Integration of on-chip TEER measurement and of iPSC-derived epithelial cells in the HuMiX gut/microbiome model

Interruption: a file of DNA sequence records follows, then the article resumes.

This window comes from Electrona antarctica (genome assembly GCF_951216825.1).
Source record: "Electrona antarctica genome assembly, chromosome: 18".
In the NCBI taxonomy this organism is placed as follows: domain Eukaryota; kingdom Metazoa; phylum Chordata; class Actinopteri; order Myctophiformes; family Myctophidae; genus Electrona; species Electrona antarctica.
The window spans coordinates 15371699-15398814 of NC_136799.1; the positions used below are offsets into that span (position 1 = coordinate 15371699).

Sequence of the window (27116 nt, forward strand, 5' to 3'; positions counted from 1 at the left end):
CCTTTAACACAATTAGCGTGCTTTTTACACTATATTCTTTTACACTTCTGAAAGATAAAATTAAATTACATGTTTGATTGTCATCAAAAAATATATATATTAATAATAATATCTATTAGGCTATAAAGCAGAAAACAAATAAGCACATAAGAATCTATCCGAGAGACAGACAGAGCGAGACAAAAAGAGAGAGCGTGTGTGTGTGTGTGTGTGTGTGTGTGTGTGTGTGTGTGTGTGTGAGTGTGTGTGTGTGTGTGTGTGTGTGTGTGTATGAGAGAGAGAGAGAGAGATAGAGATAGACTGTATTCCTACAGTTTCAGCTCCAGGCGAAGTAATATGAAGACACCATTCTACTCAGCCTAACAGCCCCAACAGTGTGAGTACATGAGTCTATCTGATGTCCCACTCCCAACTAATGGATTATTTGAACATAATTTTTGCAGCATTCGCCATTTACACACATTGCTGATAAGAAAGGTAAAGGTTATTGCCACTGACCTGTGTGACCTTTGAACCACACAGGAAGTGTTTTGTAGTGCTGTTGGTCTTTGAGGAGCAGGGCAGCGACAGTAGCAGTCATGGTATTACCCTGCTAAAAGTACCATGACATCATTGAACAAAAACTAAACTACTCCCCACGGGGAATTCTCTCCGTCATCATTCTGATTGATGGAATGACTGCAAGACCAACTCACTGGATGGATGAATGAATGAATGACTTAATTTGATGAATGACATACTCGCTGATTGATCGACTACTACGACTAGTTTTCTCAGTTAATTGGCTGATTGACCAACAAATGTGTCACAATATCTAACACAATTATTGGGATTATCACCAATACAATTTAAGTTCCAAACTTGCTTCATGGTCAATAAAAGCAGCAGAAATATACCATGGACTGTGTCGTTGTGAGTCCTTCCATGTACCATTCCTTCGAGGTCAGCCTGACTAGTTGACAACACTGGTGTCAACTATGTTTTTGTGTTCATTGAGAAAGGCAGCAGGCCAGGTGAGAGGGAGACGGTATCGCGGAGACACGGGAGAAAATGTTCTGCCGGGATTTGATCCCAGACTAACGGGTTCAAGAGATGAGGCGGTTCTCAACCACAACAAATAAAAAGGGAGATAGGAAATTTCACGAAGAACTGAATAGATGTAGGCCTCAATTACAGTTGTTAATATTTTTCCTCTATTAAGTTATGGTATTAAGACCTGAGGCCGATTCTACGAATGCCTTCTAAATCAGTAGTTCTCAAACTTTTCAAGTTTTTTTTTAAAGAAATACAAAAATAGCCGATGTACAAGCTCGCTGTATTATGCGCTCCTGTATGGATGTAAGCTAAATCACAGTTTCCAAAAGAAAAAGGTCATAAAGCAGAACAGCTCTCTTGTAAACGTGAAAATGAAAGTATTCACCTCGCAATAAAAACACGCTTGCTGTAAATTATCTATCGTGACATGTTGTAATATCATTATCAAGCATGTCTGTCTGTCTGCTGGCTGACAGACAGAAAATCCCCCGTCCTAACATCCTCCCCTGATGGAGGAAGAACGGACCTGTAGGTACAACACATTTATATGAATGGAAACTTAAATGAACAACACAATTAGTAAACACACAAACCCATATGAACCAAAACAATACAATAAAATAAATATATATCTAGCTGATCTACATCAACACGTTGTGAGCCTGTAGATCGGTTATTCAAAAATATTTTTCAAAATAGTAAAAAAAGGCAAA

Organs-on-a-chip technologies hold great potential for the life sciences as these technologies can be used to more closely model human physiological conditions and to reduce the need of animal models. In this project, we will further develop our microfluidics-based human-microbial co-culture system named HuMiX to model the human gut. Specifically, human induced-pluripotent stem cells (hIPSCs) will be combined with the microbiome thereby paving the way for individualized gut-on-a-chip models. TEER measurements will be integrated additionally to enable online monitoring. Finally, the project aims to link our gut-on-a-chip model with a liver model to enable the study of the gut-liver axis. This is relevant as epithelial cells, which form the lining of the gut, are metabolically highly active and form an essential barrier against enteric pathogens. Studying this first line of defence will help gain insights into two major mechanisms, immune-related as well as pathogen-related signalling, in the context of barrier breakdown which represents a typical pathological change in system infection.